Okay, I'm not sure why you would ever choose a size small eidolon. Especially at low levels, when your pet beasty is mostly a melee combat machine (maybe scout sometimes)...well, just compare.
Adding up bonuses and penalties, here is what you get net for a small eidolon:
+2 AC (1 from dex increase, 1 size)
+1 init (from dex)
+4 stealth (size)
-1 attack (+1 size, but -2 str loss; if you spend the feat for finesse, this becomes +2 though)
-3 damage (-2 str loss, -1 avg from smaller die size)
-1 HP per level (con loss)
-3 CMB (-2 str loss, -1 size)
-2 CMD (+1 dex gain, -2 str loss, -1 size)
Now: do those advantages really equal those losses? Because I'm not thinking so, personally.
What do people think of simply saying size small gives +2 Dex, and -2 Str? That would serve to equalize things considerably, in my view. If that's too much, I'd even take the -2 Con.
For the record, all of this is simply so that my Summoner can have a pikachu. :) Although I wish giving it Iron Tail was not so sub-optimal.
Try taking your large eidolon into a building meant for medium creatures, or into that river boat meant to take you across the river, or across that rickety bridge. It's going to be doing a lot of squeezing and sink a lot of boats unless you have reduce person (at which point you are using up resources to make up for a weakness).
I find that GMs and players alike forget just how cumbersome having a large party member can potentially be. Sure they are great in combat, but they are hilariously bad nearly everywhere else. Imagine having a diplomatic scenario, in which no one is paying any attention to the party bard, because everyone keeps staring at the scary monster towering over everyone in the back row.
Small eidolons make great messengers, flyers, scouts, spies, sabateurs, etc.--essentially any non-combat role they could likely do better.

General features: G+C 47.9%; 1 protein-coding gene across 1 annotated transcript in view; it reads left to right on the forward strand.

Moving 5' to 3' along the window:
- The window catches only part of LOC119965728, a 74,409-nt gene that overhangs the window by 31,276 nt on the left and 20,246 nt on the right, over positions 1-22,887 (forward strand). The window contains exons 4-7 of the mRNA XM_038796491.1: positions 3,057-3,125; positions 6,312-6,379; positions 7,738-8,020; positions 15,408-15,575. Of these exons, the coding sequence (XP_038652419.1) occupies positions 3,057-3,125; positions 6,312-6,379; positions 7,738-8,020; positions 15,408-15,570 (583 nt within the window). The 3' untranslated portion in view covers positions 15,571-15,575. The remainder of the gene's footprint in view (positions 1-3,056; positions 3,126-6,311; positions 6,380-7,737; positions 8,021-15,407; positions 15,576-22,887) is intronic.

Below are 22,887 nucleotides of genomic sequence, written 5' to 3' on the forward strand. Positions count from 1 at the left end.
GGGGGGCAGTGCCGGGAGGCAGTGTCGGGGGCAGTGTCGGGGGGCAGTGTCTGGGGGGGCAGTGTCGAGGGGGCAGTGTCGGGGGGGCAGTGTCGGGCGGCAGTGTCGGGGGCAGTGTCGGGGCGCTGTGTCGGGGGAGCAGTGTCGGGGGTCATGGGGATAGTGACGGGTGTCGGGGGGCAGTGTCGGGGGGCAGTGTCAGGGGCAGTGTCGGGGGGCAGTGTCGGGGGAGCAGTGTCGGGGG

Among other things, they will have more evolution points (4 more than a large eidolon, and 10 more than a huge one).
I do not have a problem with it being worse in combat than a size Large eidolon...because that costs points. I do have a bit of an issue with it being worse (much worse) than a size Medium one, because those cost the same. Especially when
a.) It does not (in my opinion) get enough compensatory advantages to make up for the loss of combat efficiency.
b.) physical combat is the primary purpose of an eidolon, especially at low level.
How exactly does it perform 'any non-combat role' better? Unless it involves a Stealth check (where they get +5) or a Dex-based check (where they get +1), a medium eidolon can do everything just as well as a small one (and some things better; anything that involves a Str- or Con-based check, for instance, or carrying something heavy).
As for the disadvantages of a size L eidolon...
1.) I'm not comparing to size L, but to size M (which don't have most of the disadvantages you list)
2.) You do realize that the summoner can simply dismiss his eidolon any time it would be awkward? Like boat crossings, or squeezing into buildings, or when the bard is trying his diplomacy? Unless I'm missing something, he can summon it again when he needs it (or just when he's gone through the tight door or crossed the river).
Familiars make superior scouts and messengers (for one thing, they don't lose most of their HP if they move very far from their master), and they come with the full spell power of a wizard. An eidolon is first and foremost a combat machine. It should be capable of carrying out that task effectively...no matter what size it is.
Not to mention using a small sized eidolon for a "familiar" if you're trying to fool the general populace of a town. Also, a small familiar would be far more useful to use as a wand monkey for, like, a master summoner build. Smaller, higher AC, can still have a high speed, and damage from wands/spells isn't based on size. make it fly for more hilarity.